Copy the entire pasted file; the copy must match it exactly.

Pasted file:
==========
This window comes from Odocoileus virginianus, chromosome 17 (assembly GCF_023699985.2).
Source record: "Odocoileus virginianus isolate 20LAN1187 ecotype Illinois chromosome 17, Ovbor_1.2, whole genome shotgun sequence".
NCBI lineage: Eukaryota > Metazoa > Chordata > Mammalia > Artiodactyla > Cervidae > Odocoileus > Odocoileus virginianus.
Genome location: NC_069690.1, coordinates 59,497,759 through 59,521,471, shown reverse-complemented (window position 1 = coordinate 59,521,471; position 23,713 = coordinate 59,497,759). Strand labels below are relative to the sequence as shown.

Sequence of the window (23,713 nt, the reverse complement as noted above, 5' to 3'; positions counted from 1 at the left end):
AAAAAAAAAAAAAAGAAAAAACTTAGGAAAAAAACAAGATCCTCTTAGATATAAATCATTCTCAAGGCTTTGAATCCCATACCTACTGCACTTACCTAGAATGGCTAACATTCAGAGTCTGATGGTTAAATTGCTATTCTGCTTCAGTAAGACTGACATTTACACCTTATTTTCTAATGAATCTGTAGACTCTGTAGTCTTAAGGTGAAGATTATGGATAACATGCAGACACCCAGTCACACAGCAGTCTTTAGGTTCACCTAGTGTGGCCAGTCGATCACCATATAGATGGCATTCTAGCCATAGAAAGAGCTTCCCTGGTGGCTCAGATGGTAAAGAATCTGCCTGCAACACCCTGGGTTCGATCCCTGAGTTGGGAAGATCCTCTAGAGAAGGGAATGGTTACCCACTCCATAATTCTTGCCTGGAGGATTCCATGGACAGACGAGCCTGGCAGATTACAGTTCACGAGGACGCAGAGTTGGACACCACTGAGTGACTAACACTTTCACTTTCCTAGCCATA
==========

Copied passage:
This window comes from Odocoileus virginianus, chromosome 17 (assembly GCF_023699985.2).
Source record: "Odocoileus virginianus isolate 20LAN1187 ecotype Illinois chromosome 17, Ovbor_1.2, whole genome shotgun sequence".
NCBI lineage: Eukaryota > Metazoa > Chordata > Mammalia > Artiodactyla > Cervidae > Odocoileus > Odocoileus virginianus.
Genome location: NC_069690.1, coordinates 59,497,759 through 59,521,471, shown reverse-complemented (window position 1 = coordinate 59,521,471; position 23,713 = coordinate 59,497,759). Strand labels below are relative to the sequence as shown.

Sequence of the window (23,713 nt, the reverse complement as noted above, 5' to 3'; positions counted from 1 at the left end):
AAAAAAAAAAAAAAGAAAAAACTTAGGAAAAAAACAAGATCCTCTTAGATATAAATCATTCTCAAGGCTTTGAATCCCATACCTACTGCACTTACCTAGAATGGCTAACATTCAGAGTCTGATGGTTAAATTGCTATTCTGCTTCAGTAAGACTGACATTTACACCTTATTTTCTAATGAATCTGTAGACTCTGTAGTCTTAAGGTGAAGATTATGGATAACATGCAGACACCCAGTCACACAGCAGTCTTTAGGTTCACCTAGTGTGGCCAGTCGATCACCATATAGATGGCATTCTAGCCATAGAAAGAGCTTCCCTGGTGGCTCAGATGGTAAAGAATCTGCCTGCAACACCCTGGGTTCGATCCCTGAGTTGGGAAGATCCTCTAGAGAAGGGAATGGTTACCCACTCCATAATTCTTGCCTGGAGGATTCCATGGACAGACGAGCCTGGCAGATTACAGTTCACGAGGACGCAGAGTTGGACACCACTGAGTGACTAACACTTTCACTTTCCTAGCCATA